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Boat to Evacuate Migrants from Tripoli Tuesday

Libyan rebel fighters prepare to shoot towards pro-Gadhafi forces during fighting in downtown Tripoli, LIbya, Monday, Aug. 22, 2011

As the fighting continues in Tripoli, thousands of people are still trying to flee the Libyan capital. Monday, a boat chartered by the International Organization for Migration was on its way to Tripoli to begin evacuating migrant workers.

“The goal is to evacuate initially 5,000 nationals of Bangladesh, Filipinos, Egyptians and some sub-Saharan Africans. This is the number… that has been registered by the embassies and by ourselves. But it is possible that there are many who would like to leave later,” said IOM spokesman Jumbe Omari Jumbe.

The Tasucu

“We are sending a boat, Tasucu, which can carry up to 300 people,” he said, describing the initial voyage as a pilot project. There have been reports that boats have been prevented from entering Tripoli’s harbor by both sides.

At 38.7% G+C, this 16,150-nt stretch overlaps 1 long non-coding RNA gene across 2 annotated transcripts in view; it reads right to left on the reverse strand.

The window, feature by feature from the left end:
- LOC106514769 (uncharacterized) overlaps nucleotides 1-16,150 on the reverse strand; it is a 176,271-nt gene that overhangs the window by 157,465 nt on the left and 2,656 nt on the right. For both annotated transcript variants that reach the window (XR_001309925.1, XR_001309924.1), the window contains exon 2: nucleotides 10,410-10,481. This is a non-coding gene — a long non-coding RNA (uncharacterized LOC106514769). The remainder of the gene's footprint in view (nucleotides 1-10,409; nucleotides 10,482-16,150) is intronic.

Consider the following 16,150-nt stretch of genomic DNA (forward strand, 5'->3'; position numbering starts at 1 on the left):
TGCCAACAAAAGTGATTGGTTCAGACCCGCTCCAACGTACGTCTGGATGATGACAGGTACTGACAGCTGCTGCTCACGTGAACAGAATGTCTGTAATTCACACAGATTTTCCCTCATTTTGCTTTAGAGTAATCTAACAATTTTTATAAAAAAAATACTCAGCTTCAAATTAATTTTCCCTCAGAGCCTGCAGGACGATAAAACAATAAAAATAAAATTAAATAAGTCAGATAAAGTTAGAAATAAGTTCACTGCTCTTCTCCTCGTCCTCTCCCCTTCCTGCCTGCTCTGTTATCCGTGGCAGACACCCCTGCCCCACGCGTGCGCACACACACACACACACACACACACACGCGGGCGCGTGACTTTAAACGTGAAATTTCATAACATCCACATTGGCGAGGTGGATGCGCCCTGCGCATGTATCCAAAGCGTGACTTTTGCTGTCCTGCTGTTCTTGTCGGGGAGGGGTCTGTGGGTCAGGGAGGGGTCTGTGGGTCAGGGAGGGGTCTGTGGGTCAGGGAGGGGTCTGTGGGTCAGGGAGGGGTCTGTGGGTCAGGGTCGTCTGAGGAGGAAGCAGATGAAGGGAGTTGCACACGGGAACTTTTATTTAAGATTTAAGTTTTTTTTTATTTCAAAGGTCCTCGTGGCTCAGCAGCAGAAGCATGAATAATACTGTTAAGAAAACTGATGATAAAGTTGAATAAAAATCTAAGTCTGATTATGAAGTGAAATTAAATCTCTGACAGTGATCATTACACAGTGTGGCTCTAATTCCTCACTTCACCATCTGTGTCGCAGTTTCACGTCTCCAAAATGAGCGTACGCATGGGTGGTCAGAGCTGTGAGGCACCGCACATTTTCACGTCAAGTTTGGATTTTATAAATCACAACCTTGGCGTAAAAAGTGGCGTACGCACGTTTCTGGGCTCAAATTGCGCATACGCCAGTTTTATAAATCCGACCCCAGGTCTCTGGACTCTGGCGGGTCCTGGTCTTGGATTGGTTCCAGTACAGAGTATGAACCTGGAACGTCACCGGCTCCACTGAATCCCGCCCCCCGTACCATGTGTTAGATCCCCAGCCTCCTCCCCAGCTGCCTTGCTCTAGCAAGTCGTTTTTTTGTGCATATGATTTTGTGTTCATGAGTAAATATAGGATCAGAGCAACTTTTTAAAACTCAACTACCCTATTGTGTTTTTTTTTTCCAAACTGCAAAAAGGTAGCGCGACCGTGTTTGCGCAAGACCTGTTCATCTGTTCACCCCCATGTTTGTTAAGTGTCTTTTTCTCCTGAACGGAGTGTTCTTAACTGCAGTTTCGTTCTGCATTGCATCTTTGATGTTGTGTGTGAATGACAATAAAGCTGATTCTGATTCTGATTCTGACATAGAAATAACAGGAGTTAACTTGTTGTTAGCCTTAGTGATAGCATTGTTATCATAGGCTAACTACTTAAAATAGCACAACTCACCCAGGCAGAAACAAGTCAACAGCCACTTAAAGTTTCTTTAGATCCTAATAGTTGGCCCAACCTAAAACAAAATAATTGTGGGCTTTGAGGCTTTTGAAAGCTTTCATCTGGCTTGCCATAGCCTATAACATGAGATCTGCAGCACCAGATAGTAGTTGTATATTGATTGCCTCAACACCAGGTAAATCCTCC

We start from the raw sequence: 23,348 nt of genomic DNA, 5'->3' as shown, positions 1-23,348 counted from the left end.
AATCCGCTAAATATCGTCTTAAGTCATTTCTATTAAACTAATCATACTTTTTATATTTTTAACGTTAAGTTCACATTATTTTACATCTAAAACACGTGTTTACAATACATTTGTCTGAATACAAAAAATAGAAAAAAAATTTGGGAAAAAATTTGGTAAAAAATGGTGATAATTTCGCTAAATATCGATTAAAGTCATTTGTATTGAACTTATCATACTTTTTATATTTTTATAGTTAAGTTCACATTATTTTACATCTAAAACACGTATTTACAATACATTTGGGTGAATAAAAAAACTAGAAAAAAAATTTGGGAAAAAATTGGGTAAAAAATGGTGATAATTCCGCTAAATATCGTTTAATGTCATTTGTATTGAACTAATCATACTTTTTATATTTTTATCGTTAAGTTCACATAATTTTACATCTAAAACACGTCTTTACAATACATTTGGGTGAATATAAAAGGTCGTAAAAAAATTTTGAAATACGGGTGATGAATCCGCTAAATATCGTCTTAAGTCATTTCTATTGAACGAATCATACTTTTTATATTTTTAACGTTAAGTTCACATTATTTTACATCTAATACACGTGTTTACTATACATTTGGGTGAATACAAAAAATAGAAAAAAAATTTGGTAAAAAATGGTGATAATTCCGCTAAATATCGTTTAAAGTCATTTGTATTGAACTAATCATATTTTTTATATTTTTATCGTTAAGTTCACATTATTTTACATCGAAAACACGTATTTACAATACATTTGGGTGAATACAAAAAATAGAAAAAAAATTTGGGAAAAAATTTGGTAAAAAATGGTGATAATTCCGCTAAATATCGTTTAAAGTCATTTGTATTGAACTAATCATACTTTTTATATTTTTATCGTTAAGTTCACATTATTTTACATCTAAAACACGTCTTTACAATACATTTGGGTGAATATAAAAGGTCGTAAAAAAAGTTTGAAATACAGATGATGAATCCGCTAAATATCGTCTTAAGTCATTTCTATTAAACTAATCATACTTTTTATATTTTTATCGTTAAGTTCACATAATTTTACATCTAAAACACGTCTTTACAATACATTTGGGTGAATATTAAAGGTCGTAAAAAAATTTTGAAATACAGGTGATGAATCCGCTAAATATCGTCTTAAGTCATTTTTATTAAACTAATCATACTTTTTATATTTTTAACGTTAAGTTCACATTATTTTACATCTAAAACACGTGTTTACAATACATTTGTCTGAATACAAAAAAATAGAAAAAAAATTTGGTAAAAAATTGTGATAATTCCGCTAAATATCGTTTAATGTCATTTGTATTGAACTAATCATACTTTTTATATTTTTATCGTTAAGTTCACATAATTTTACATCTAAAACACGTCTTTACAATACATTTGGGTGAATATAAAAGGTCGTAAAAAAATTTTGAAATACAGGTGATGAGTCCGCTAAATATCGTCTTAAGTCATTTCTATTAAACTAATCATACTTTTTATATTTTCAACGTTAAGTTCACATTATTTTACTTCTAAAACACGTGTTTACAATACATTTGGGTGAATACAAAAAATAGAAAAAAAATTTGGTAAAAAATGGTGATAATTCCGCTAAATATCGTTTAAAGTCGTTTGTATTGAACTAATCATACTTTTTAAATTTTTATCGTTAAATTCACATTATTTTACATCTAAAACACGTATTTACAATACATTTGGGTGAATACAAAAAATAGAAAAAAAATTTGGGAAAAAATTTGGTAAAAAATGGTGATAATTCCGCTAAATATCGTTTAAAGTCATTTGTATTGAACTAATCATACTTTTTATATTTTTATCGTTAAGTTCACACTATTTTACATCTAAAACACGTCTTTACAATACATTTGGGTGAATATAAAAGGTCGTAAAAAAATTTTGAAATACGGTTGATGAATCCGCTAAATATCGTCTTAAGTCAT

“We want to make sure that we provide dignified movement and transport for the migrants and safe, as well…. We have two more boats, which are really ready in line if they are needed,” said Jumbe.

If the Tasucu is able to dock and take on migrants, it will sail back to Benghazi. There is a team of doctors on board the vessel to help with immediate medical needs, but the migrants will also receive a health screening in Benghazi.

“Those who are able to travel, we will further assist them to go to their countries. Those who are not able for various reasons like illnesses, disease or whatever, we will care for them in Benghazi… until when they are ready to travel,” said Jumbe.

The Tasucu recently completed a similar mission from Misrata, carrying 124 migrants.

The IOM has also been assisting migrants who walked from Tripoli to Tunisia.

“But that road unfortunately at the moment is impassable because of the fighting. We hope that when things calm down we will start transporting, assisting migrants to travel from Tripoli by road to Tunisia, which is cheaper and quicker. It’s just about a couple of hours to Tunisia, to safety,” said Jumbe.